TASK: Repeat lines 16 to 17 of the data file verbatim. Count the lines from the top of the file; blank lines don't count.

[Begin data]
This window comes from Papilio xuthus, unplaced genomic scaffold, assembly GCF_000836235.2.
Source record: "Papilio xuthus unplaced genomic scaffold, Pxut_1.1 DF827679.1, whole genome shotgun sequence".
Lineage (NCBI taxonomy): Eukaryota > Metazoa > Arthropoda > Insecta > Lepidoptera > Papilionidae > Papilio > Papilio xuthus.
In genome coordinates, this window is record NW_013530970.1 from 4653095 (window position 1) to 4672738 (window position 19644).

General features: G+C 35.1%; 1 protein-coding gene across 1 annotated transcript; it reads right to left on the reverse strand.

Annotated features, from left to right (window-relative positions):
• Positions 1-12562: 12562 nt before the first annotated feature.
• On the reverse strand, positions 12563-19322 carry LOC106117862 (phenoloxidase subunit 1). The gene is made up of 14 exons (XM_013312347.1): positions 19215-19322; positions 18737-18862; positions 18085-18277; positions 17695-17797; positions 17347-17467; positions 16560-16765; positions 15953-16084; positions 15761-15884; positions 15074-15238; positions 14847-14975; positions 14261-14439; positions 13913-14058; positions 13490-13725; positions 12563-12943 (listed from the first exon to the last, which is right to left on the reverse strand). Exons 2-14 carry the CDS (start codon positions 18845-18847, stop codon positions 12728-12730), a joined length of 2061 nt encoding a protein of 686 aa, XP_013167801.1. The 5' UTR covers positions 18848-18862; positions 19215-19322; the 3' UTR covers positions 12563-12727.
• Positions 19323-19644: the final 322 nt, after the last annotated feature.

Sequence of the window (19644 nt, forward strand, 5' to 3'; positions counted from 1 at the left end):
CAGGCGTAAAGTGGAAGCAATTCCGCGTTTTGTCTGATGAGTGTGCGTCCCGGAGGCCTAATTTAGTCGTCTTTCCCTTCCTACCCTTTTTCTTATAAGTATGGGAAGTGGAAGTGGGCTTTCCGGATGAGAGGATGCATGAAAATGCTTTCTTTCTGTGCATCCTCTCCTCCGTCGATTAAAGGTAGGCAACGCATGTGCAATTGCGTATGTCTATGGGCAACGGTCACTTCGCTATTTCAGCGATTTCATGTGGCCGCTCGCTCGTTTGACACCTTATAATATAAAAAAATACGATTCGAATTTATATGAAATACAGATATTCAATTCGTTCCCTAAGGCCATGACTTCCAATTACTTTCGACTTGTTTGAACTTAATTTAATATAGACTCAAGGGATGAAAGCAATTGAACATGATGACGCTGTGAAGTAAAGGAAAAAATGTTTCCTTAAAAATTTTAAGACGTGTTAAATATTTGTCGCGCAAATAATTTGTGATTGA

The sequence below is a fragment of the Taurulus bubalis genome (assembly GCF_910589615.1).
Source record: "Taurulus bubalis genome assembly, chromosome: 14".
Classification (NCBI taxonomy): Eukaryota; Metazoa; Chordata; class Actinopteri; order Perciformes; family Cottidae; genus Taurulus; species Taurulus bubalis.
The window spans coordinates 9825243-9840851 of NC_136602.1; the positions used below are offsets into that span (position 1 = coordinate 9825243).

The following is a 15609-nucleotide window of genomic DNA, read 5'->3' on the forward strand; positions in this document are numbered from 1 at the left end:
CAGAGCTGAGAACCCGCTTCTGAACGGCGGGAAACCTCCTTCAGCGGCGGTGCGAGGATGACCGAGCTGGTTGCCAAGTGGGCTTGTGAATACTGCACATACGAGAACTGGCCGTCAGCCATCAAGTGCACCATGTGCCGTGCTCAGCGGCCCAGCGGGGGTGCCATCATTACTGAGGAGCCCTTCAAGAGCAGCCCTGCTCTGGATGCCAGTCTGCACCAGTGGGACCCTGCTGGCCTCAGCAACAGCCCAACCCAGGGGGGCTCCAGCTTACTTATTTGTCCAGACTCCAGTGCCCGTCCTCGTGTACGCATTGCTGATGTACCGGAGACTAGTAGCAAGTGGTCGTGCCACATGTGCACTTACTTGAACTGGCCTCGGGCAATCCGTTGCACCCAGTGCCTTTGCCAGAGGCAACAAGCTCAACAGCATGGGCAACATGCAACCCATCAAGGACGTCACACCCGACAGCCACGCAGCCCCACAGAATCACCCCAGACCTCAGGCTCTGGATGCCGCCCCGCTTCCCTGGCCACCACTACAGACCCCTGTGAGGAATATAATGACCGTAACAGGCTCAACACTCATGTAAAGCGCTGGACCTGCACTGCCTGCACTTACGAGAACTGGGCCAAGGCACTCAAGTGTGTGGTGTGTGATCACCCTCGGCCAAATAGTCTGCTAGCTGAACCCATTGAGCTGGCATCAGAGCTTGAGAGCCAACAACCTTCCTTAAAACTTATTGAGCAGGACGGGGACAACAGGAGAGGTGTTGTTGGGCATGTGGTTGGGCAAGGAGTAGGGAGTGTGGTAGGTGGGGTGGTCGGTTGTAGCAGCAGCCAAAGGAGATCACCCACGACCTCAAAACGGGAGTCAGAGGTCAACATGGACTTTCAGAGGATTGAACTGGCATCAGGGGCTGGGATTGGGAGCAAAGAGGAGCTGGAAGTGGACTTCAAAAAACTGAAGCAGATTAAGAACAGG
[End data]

The following is a 15609-nucleotide window of genomic DNA, read 5'->3' on the forward strand; positions in this document are numbered from 1 at the left end:
CAGAGCTGAGAACCCGCTTCTGAACGGCGGGAAACCTCCTTCAGCGGCGGTGCGAGGATGACCGAGCTGGTTGCCAAGTGGGCTTGTGAATACTGCACATACGAGAACTGGCCGTCAGCCATCAAGTGCACCATGTGCCGTGCTCAGCGGCCCAGCGGGGGTGCCATCATTACTGAGGAGCCCTTCAAGAGCAGCCCTGCTCTGGATGCCAGTCTGCACCAGTGGGACCCTGCTGGCCTCAGCAACAGCCCAACCCAGGGGGGCTCCAGCTTACTTATTTGTCCAGACTCCAGTGCCCGTCCTCGTGTACGCATTGCTGATGTACCGGAGACTAGTAGCAAGTGGTCGTGCCACATGTGCACTTACTTGAACTGGCCTCGGGCAATCCGTTGCACCCAGTGCCTTTGCCAGAGGCAACAAGCTCAACAGCATGGGCAACATGCAACCCATCAAGGACGTCACACCCGACAGCCACGCAGCCCCACAGAATCACCCCAGACCTCAGGCTCTGGATGCCGCCCCGCTTCCCTGGCCACCACTACAGACCCCTGTGAGGAATATAATGACCGTAACAGGCTCAACACTCATGTAAAGCGCTGGACCTGCACTGCCTGCACTTACGAGAACTGGGCCAAGGCACTCAAGTGTGTGGTGTGTGATCACCCTCGGCCAAATAGTCTGCTAGCTGAACCCATTGAGCTGGCATCAGAGCTTGAGAGCCAACAACCTTCCTTAAAACTTATTGAGCAGGACGGGGACAACAGGAGAGGTGTTGTTGGGCATGTGGTTGGGCAAGGAGTAGGGAGTGTGGTAGGTGGGGTGGTCGGTTGTAGCAGCAGCCAAAGGAGATCACCCACGACCTCAAAACGGGAGTCAGAGGTCAACATGGACTTTCAGAGGATTGAACTGGCATCAGGGGCTGGGATTGGGAGCAAAGAGGAGCTGGAAGTGGACTTCAAAAAACTGAAGCAGATTAAGAACAGG